Tableau or PowerBI

Power BI and Tableau: A Comparison

Salesforce’s Tableau and Microsoft’s Power BI have emerged as two leading players in the global business intelligence (BI) market. 

Organizations everywhere are using these platforms because they make it possible to manage and present large swaths of data in a way that is easy, highly scalable, and customizable. 

Let’s explore Tableau and Power BI to see which is right for your organization. 

What is Tableau?

Tableau  is a platform for data preparation, storage, analysis, collaboration, and—most importantly—visualization. Tableau is known for its highly customizable and colorful graphics and dashboards. 

There are multiple Tableau products, including Tableau Prep, Desktop, Server, and Online, as well as add-ons like Data Management and Server Management, Embedded Analytics, and Mobile.

What is Power BI?

Just like Tableau, Power BI is a platform for data preparation, analysis, and visualization—but with an added emphasis on analysis and modeling (more on that below).

The Power BI suite is also comprised of several products, including Desktop, Pro, Premium, Mobile, Embedded, and Report Server. 

Power BI versus Tableau

At first glance, Tableau and Power BI look very similar. However, there are some important differences to keep in mind before deciding to use either of them. 

Here is a point-by-point breakdown of Tableau versus Power BI to help you determine which platform might work best for your specific circumstances.

Licensing and deployment

Power BI is available for individual users and organizations. It can be deployed through the cloud with Power BI Services, on-premises using Power BI Report Server, or embedded into applications using Power BI Embedded. There are three licensing models to choose from: Free, Pro, and Premium, each of which offers varying levels of support and functionality.

Tableau also offers programs for individuals and organizations, and there are three license types to choose from: Creator for discovering insights, Explorer for investigative analysis, and Viewer for interacting with data and building visualizations.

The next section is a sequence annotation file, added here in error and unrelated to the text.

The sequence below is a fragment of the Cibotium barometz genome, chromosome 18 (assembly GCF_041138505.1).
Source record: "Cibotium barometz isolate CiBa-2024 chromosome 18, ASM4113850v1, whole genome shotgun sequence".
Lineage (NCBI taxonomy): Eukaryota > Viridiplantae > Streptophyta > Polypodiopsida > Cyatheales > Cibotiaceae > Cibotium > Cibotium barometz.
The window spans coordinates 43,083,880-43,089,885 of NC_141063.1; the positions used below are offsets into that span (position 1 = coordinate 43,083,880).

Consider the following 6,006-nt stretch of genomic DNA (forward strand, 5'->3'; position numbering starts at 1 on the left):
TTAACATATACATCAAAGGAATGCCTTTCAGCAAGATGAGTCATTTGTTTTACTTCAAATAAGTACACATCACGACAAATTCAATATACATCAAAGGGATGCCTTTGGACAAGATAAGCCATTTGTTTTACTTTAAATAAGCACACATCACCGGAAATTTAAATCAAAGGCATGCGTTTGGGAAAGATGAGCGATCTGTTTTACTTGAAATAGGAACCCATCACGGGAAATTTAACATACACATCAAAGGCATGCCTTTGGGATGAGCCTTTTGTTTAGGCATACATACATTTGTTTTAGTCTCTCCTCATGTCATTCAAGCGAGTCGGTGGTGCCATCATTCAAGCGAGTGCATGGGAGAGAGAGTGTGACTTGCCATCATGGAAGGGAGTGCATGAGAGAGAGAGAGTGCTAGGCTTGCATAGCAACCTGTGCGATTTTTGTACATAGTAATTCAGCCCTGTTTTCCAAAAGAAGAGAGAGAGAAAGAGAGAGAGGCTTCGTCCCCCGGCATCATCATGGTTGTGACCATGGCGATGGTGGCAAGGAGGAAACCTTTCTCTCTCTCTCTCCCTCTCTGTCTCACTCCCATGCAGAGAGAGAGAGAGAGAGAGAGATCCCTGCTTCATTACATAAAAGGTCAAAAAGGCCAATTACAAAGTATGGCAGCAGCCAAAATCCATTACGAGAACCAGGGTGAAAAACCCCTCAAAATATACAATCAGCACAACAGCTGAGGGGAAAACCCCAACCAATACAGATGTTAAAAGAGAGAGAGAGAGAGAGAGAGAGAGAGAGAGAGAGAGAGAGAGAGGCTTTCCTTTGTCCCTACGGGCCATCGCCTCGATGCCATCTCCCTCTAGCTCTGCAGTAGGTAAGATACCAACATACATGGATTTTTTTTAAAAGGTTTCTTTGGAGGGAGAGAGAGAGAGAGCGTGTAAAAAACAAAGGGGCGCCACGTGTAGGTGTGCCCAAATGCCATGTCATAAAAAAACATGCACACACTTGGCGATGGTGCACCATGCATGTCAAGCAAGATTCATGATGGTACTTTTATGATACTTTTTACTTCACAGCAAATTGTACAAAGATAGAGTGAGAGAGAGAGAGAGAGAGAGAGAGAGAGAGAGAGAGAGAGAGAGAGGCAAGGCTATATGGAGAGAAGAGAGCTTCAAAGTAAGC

The Tableau Embedded Analytics platform requires a separate license. Pricing options and features vary depending whether you deploy Tableau using Tableau Server either on-premises or in the cloud or through the fully hosted Tableau Online service. 

Visualization

Both platforms will allow you to create and share stunning interactive data visualizations. The main difference involves how visualizations are presented to end-users inside the platform. 

It’s a bit like iOS versus Android, with Tableau offering a curated selection of visualizations and Power BI offering an open library of options. Unlike Tableau, Power BI provides access to an open SDK, enabling a richer selection of visualization options. 

Ultimately, choosing the best visualization tool for your purposes may come down to preference. Some teams prefer Tableau’s curated approach while others may want a bigger pool to draw from.

Data modeling and reporting 

This is arguably the most important factor to pay attention to when deciding whether to use Tableau or Power BI. 

“Visualization becomes easy if what you have under the hood is super powerful,” explains author and consultant Avi Singh, adding that he typically spends about 80 to 90 percent of his time on data shaping and modeling when working with clients. 

According to Singh, Power BI has an edge over Tableau—particularly because of the fact that the underlying code is self-documenting. Power BI “offers tons of options in the ribbon itself, and if you want to go deeper, there are tons to explore inside of the M language. It’s really powerful and really easy to use.”Singh adds that Tableau doesn’t really have anything like that inside of its platform—which is why many users tend to go back and forth between Tableau and Excel, where they do their data shaping using the Query Editor and then bring it back into Tableau. 

Which Platform is Better?

When exploring Tableau and Power BI, perhaps the most important takeaway is that you don’t have to choose one or the other. In fact, you can use both platforms side by side for maximum results. 

Singh, for example, recommends using Power BI for modeling and Tableau for visualization. 

“Clean, shape, and transform using Power BI or the rest of the Microsoft Ecosystem. You build the data model there using DAX and all the formal languages [they offer], but then you’re free to choose the data visualization tool of your choice.”

In other words, you can use Power BI reports and dashboards or Excel, and you can even connect Tableau to finish the process and create compelling visuals.

Whatever you decide, one thing remains clear: In the age of data, organizations are using more tools than ever before to collect, prepare, process, and collaborate on data. 

The good news is with Neebo you don’t have to choose. Let your analytics practitioners use the BI tool they are the most comfortable with, each of these BI tools will query the same data via Neebo. Neebo is your business query logic standardization logic so to speak. All of the data logic is done in Neebo, and once Power BI or Tableau “hits” the analysis and visualization in both tools will be identical. For more on how to achieve BI independence using Neebo read this article on BI platform freedom.

Sign up to our newsletter

Editors Pick

Analytics Knowledge Management Collaboration analytics knowledge management
Advanced Analytics Banking Customer Experience
Best Practices Collaboration General big-data-analytics

Want to see our Virtual Analytics Hub in action ? Request a demo

Request a Demo